In a study called Marketing2020 more than 10,000 marketing executives shared their use of their organization’s data analytics capability which was then compared to their company’s market performance. Would it surprise you to know that 52% of over performers said that their organization leveraged all data and analytics to improve marketing effectiveness, while 35% of underperformers do the same? According to an article written on the study, ( HBR July-August 2014 The Ultimate Marketing Machine) high performers are distinguished by their ability to integrate data on what consumers are doing with knowledge of why they are doing it (there is that word again!), which yields new insights into consumer needs and how to best to meet them.
Companies who seek to engage their customers and grow with them need to understand not only their behavior but the “whys” or underlying motivation of their behavior. The specific way a company meets needs changes over time, but the underlying motivation or need rarely does.
Consider these examples and ask the question: Are you focused on meeting the need or how you are meeting the need? The latter may grow in the short term but the former can grow over the long term.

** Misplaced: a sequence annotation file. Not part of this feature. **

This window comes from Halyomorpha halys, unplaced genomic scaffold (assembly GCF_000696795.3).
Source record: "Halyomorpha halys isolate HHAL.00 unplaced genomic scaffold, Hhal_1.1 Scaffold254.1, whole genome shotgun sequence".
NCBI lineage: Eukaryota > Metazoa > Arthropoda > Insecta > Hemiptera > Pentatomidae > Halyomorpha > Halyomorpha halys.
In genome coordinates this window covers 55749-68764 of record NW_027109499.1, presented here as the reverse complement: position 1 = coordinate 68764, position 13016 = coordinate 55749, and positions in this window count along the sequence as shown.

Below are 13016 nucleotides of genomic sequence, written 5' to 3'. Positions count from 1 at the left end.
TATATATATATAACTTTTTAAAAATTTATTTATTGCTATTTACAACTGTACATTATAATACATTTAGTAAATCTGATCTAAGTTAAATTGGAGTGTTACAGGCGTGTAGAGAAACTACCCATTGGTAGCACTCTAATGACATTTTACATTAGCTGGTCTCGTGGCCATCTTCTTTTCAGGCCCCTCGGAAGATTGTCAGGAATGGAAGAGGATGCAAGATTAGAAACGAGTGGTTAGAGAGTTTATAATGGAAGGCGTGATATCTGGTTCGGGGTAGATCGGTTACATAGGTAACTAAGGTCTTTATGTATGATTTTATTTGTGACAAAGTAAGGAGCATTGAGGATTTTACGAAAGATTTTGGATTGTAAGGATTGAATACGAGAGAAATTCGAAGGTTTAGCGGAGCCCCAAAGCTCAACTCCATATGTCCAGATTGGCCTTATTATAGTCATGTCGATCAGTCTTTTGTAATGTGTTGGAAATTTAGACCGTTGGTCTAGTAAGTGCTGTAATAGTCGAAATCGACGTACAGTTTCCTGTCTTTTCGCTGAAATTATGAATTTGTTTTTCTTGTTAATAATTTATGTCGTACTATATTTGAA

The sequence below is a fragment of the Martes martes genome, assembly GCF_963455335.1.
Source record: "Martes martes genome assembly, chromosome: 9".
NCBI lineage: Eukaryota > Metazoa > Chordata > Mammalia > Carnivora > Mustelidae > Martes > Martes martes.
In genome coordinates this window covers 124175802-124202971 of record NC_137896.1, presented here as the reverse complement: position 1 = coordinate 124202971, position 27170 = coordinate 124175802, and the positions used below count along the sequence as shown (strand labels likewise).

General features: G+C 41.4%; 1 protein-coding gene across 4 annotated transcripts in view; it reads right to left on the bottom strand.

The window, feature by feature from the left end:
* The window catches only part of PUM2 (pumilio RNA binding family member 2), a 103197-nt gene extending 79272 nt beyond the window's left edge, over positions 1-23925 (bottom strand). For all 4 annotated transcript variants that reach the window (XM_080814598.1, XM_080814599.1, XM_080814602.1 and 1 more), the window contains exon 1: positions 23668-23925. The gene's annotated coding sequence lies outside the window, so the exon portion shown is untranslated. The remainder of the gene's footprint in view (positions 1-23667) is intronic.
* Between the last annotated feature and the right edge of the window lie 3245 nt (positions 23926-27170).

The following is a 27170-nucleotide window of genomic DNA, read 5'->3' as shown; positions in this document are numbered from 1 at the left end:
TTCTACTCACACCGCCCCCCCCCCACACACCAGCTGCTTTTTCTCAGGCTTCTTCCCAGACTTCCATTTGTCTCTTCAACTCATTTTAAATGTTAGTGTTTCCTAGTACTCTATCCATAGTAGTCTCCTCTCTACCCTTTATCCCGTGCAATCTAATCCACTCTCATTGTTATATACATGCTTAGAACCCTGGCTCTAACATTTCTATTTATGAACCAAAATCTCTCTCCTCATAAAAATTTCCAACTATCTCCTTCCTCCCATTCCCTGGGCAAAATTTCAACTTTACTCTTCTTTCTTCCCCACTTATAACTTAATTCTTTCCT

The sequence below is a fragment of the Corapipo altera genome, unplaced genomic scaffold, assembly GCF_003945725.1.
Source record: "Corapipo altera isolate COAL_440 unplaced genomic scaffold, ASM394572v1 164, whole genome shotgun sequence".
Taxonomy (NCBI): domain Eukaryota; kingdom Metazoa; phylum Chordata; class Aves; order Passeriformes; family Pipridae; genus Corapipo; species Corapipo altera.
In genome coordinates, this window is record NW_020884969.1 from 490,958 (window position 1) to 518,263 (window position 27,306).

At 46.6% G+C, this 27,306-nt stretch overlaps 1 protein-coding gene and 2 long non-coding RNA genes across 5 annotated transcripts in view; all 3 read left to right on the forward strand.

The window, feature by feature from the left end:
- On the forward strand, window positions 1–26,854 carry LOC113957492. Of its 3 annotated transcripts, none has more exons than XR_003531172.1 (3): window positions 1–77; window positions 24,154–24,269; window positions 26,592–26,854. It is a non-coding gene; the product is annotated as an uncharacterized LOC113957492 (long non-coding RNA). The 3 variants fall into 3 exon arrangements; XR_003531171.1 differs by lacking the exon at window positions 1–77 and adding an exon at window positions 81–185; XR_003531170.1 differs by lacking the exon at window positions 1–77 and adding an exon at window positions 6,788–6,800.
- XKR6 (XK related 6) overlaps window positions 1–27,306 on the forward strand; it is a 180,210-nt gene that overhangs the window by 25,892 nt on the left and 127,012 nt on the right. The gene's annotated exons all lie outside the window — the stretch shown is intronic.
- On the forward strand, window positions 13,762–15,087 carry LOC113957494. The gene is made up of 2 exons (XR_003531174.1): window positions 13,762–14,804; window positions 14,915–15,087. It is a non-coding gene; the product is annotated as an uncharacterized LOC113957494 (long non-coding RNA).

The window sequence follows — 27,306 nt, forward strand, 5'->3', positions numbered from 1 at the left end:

|Who||How they meet the Need||Fundamental Need|
|Zappos||Shoes Online||Online customer service that makes life easier|
|Ace Printing Company||Printing||Increase Communication Effectiveness|
|Hallmark Cards, Inc.||Greeting Cards||Honoring Life Events|
|Lee Jeans||Blue jeans||Fit|
|Sante Fe Railroad||Railroad||Transporting Goods|
|Ford||Model T, Ford 150||Top Rated Personal Vehicles|
Mistake #3: Not thinking “big” enough
Recently, I published a whole blog on the topic of not thinking big enough (You can read it here if you missed it). So here is the surprising truth in a nutshell: It’s often easier to make something 10 times better than it is to make it 10 percent better. When you have been eeking by with a 3-5% revenue gain year to year, 8-10% looks really sexy. But what you have to do to triple growth taxes the limits of the organization as it currently is defined and structured. We tell ourselves if we work hard enough, invest wisely enough and make smart/lucky choices we can do it. What if we took the same effort and rethought the entire market approach–rather than layer on more stuff, changed the entire strategy and corresponding structure. It is a ready-aim-fire approach that requires more time to ready and aim but with a much bigger splash when you do pull the trigger. One choice may improve the company; the other may transform it. If you are going to subject yourself, your colleagues and the employees to one of these options, which one gives the greatest reward?
The next time your leadership team meets ask whether you are engaging in any of these practices and what to do differently if you are.